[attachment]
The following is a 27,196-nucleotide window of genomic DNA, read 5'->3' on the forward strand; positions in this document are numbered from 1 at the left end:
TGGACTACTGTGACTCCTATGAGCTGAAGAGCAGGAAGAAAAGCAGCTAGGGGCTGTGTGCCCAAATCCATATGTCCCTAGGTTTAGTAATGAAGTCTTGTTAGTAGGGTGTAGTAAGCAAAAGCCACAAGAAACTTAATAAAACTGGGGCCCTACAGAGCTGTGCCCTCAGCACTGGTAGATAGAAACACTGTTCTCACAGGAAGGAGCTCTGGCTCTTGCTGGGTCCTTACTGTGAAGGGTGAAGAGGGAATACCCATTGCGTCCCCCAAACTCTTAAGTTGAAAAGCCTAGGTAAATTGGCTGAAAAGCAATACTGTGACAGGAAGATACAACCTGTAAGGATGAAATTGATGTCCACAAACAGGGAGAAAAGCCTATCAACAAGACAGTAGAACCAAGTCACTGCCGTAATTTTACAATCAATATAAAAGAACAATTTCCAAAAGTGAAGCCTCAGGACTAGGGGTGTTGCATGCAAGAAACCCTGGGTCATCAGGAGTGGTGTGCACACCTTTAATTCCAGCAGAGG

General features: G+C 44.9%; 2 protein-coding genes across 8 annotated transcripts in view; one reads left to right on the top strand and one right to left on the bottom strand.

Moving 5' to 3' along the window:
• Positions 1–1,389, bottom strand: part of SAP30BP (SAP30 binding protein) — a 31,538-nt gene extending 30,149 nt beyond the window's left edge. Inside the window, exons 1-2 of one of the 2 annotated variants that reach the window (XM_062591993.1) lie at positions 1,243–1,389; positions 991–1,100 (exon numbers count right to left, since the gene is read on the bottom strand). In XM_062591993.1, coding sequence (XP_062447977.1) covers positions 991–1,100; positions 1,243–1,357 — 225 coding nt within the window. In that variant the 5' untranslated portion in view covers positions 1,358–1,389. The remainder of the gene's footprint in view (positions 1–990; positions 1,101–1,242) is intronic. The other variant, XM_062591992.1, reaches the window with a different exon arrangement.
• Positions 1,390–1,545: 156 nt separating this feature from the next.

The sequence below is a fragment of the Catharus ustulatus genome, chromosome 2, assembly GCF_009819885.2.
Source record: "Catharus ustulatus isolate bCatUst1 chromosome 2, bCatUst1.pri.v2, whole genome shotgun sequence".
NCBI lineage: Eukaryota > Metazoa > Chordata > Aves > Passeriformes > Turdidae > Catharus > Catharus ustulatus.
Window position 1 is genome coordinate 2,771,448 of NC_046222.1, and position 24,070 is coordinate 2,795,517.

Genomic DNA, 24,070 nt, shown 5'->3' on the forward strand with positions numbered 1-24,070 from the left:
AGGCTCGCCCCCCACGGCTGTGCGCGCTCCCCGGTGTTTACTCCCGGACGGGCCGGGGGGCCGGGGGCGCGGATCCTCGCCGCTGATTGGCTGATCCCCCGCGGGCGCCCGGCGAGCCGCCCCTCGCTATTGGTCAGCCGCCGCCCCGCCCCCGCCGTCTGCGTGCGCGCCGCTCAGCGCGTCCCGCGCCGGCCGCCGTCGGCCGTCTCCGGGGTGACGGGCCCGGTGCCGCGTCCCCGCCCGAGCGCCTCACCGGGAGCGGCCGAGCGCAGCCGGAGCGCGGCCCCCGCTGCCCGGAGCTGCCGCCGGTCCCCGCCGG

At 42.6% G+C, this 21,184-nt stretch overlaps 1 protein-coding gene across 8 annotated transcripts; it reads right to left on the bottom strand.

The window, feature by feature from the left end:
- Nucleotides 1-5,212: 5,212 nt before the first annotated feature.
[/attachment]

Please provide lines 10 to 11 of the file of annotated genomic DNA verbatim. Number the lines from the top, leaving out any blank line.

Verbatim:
Window position 1 is genome coordinate 2,771,448 of NC_046222.1, and position 24,070 is coordinate 2,795,517.

Genomic DNA, 24,070 nt, shown 5'->3' on the forward strand with positions numbered 1-24,070 from the left: